“Adjusted for forex and population size, this means the auction reserve price for the whole 60MHz of 900MHz band spectrum in Malaysia could start at RM1.9 billion.”
 
But having telcos embroiled in an auction war could result in higher-than-expected bids, and essentially, much higher expenses.
 
This could lead to a few scenarios: The telcos would potentially make less money; their shareholders would experience lower dividends or returns on investment; and last but not least, the telcos may decide to pass on some, if not all, of the cost to consumers.
 
“So on the one hand, the Government may have got a lot of revenue from an auction, but keeping the costs reasonable would also help ensure that the telcos remain committed to investing on improving their networks for the future.
 
“I think the upfront spectrum assignment fee is a good balance between an annual assignment fee and an auction,” said an analyst who declined to be named.
 
However, another telecommunications industry observer does not agree with the new move.
 
“I think it is better for the industry to go through bidding or an auction. It is a transparent process. The telcos can bid for the spectrum based on what they need and what they can afford. That way, there won’t be any wastage,” said the observer.
 
“Of course, there’s a possibility that the auction will get heated and bidding becomes irrational.
 
“However, I think the many spectrum auctions that have occurred globally and around the region would serve as reminders to Malaysian telcos to not go overboard.”
 
Reallocation impact on telcos
 

Malaysian telcos in the dark as govt reallocates spectrum

 
Although the analysts DNA spoke to are confident the MCMC would not set exorbitant spectrum assignment fees, the spectrum allocation will nevertheless heighten competition.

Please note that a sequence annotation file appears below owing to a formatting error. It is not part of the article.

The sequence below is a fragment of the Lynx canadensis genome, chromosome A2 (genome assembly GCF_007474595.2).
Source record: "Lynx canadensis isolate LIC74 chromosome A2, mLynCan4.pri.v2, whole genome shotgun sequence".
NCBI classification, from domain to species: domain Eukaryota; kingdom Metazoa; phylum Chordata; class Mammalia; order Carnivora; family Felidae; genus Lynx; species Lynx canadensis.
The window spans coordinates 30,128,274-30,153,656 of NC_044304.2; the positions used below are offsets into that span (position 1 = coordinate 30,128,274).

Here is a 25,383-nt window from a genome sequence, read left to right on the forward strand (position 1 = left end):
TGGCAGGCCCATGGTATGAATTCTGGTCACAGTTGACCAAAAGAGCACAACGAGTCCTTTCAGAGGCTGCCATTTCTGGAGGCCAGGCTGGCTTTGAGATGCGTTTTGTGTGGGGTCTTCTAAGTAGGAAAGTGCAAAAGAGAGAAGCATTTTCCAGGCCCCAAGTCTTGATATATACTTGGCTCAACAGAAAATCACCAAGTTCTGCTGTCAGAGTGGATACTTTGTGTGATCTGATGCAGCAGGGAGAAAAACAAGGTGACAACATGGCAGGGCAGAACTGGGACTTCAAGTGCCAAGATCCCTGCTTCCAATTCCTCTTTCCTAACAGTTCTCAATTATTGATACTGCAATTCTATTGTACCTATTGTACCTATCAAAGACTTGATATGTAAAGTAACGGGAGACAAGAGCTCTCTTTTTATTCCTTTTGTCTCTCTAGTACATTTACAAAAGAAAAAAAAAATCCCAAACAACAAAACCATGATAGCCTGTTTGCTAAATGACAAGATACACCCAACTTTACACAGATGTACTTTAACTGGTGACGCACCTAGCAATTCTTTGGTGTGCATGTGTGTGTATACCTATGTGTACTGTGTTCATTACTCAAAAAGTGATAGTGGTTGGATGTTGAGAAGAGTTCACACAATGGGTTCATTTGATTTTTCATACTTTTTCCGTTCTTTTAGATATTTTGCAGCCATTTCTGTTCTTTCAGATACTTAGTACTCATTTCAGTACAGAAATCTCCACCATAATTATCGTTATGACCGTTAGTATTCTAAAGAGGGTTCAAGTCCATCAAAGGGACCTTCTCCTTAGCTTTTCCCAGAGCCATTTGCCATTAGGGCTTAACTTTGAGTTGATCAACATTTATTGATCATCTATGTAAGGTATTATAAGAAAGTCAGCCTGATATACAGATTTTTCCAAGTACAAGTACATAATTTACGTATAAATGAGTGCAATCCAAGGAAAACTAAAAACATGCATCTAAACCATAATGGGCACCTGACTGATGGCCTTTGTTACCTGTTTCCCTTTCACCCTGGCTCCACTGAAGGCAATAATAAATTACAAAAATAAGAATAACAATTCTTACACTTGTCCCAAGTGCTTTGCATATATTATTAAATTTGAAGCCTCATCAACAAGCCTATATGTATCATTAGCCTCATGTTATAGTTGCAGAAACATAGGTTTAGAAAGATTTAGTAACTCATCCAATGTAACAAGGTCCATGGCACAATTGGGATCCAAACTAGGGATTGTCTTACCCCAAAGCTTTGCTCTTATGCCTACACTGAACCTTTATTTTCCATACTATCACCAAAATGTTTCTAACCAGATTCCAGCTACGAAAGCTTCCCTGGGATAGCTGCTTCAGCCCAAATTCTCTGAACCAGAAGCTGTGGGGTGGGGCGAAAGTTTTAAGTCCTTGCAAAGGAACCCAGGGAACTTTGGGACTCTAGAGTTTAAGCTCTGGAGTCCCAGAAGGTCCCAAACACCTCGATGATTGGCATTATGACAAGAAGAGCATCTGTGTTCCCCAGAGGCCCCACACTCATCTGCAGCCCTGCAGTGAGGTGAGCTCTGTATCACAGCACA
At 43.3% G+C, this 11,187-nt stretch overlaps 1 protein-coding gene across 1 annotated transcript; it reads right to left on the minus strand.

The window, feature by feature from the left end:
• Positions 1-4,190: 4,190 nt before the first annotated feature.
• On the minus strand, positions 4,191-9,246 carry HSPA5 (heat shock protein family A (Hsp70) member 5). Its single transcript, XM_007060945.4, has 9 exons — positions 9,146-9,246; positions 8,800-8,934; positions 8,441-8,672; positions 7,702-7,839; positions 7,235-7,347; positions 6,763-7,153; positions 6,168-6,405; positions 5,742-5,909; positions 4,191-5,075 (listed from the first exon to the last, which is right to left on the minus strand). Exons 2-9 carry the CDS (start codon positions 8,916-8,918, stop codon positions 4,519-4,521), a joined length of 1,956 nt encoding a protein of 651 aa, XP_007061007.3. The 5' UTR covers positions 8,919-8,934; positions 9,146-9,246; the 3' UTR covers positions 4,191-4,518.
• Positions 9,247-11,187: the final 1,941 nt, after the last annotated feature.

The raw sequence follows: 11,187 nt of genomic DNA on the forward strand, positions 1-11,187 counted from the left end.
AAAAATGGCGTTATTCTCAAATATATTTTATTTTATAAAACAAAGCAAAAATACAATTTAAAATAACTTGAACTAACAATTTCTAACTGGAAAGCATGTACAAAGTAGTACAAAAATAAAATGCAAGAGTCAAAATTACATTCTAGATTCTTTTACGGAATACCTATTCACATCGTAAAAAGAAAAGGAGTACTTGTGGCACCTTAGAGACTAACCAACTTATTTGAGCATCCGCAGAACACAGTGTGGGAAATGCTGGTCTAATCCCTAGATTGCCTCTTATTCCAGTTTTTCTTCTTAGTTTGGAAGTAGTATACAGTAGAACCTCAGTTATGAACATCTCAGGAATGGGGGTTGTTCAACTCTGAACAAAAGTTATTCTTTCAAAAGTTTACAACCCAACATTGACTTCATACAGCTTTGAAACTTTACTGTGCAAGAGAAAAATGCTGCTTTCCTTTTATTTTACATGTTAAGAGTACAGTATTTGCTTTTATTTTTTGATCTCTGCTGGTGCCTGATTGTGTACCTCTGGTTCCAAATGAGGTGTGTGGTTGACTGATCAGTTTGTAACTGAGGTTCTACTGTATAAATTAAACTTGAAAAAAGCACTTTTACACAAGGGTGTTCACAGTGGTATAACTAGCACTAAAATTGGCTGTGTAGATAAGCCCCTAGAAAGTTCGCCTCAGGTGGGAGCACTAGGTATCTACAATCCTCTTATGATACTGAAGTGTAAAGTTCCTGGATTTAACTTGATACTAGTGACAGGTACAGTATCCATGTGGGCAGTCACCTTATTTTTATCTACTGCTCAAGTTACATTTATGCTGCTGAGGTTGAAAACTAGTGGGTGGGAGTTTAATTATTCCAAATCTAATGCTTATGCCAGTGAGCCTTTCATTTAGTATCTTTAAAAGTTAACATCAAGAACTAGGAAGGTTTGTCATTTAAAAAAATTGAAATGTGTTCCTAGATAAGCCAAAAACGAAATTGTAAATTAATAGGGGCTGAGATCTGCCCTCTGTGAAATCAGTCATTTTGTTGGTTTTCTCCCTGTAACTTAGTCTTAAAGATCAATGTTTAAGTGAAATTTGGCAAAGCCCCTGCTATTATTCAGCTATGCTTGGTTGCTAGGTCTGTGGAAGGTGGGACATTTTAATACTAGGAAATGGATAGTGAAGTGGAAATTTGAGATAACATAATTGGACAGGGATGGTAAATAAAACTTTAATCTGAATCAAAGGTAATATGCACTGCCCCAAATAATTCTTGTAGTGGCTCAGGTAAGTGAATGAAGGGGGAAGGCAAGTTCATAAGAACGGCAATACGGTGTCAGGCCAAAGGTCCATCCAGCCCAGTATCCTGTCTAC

“U Mobile will now get spectrum allocation in the prized 900MHz and 1800MHz bands. This will allow the company to broaden its coverage within Peninsular Malaysia,” UOB Kay Hian analyst Chong Lee Len said in a report.
 
“Together with Telekom Malaysia’s convergence plans, we expect competition to heighten further in the next two years. We expect U Mobile to embark on a market share trajectory target.”
 
Indeed, at a separate event, U Mobile chief marketing officer Jasmine Lee said, “We’re very happy with what’s allocated, but we need to see what the specific allocated segment of the spectrum is going to be.
 
“I think you will hear more news from MCMC as it progresses,” she said after a signing ceremony between U Mobile and mobile services enabler Sedania Innovator Bhd, reports Lum Ka Kay.
 
But all this would also likely result in higher capital expenditure (capex) for some of the bigger players, in particularly Maxis and Celcom.
 
For Maxis and Celcom, which each previously had over 30MHz in the 900MHz band, getting the 2 x 10MHz block means they would need to invest more to ensure their networks are efficient.
 
Picture a highway operator that was used to managing 14 million cars on a 30-lane highway, and is now given a 20-lane highway to manage the same amount of traffic – that highway operator would need to invest in more flyovers, better lighting systems, or better roads, to ensure traffic remains smooth.
 
“Assuming no additional spectrum is made available, Celcom estimates the reduction in spectrum holdings will see its capex rise by RM1-2 billion over the next 10 years (or an additional 25% capex allocation).
 
“We also expect Maxis to progressively increase its capex budget due to the reduction in spectrum holdings,” said UOB Kay Hian’s Chong.
 
Nevertheless, a 2 x 10 MHz block is still a substantial amount for Maxis and Celcom. Digi, for most of the time, has been operating with a mere 2 x 2MHz block.
 
All eyes on MCMC
 
Over the next several months, industry observers will be closely watching MCMC’s next move.
 
Besides watching out for the price of the upfront assignment fee, the telcos will also be waiting for the industry regulator’s decision on the 700MHz, 2300MHz and 2600MHz bands.
 
MCMC is expected to make a decision on those spectrums by the end of this year.
 
Related Stories:
 
Spectrum matters top-of-mind for telco CEOs
 
Regulators should consider higher frequency bands for 5G: Ericsson
 
Urgent need to allocate spectrum, governments warned